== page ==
It’s Teacher Feature Thursday!
This week we are featuring Justin Pyles. Justin is our Art Enrichment Educator who works with all of our classrooms. Based on the interests of the preschool children he decided to spend some time teaching them about Calder. Below you will find a reflection from Justin and images from some of his lessons.
What were your topics of exploration?
In this lesson we were looking at the artist Alexander Calder and exploring the concept of balance. This was accomplished through circle time, art activities, and a trip to the National Gallery of Art (NGA), to look at his epic mobile in the foyer of NGA East Court.
What were your learning objectives? (What did you want your children to take away from the lesson?)
The learning objective for the students was twofold. First, I wanted the students to understand the concept of balance and how it applies in art. Next, I wanted students to meet Sandy (the affectionate name given to Alexander Calder). Calder has a unique child centered attitude towards the creative process that makes him a perfect introduction into the lives of the people behind the art.
What was most successful about your lesson?
I thought the museum activity was particularly effective and innovative. Giving the students the opportunity to understand the concept of balance through the use of wire, beads, and shapes in front of the large scale mobile created an authentic experience of the concept while observing it in practice.
What could you have done differently? What recommendations would you have for another teacher trying out this lesson?
I think there are many variations on how to enact any lesson and would encourage teachers to be flexible, positive, and respond to the needs of the children and the museum environment. It is such a blessing and asset to have the resources available to the educators at SEEC!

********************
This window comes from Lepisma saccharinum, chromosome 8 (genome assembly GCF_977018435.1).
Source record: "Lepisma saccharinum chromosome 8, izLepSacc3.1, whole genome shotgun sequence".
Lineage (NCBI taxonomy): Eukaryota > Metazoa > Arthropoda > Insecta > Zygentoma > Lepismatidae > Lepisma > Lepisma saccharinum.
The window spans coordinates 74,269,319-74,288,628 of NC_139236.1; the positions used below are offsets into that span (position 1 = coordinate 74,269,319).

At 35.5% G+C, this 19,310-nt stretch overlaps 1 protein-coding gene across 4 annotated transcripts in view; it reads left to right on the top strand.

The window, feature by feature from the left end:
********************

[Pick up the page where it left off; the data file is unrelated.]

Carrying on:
Here are a few images from his unit on Calder:
Justin began his lesson by introducing Alexander Calder to the group. He explained that his nick name was “Sandy” and that he loved to make lots of different types of sculpture. He read the group Roarr: Sandy’s Circus by Maria Kalman and showed them some images of Calder’s work on the iPad. Justin also brought out some of the materials and tools that Calder would use to make his sculptures.
Justin explained to the group that this type of work is called a mobile because it is a moving hanging sculpture. He encouraged the children to spend time watching the mobile to see how it moved slowly around in the space.
Justin then described how the mobile had to be perfectly balanced so that it would move around without tipping over. To demonstrate that concept he used a slightly bent wire with shapes attached on one side. On the other side of the wire he gradually added beads to balance the wire on his finger.
This class had an awesome time learning about Calder! Be sure to check back for our Teacher Feature next week!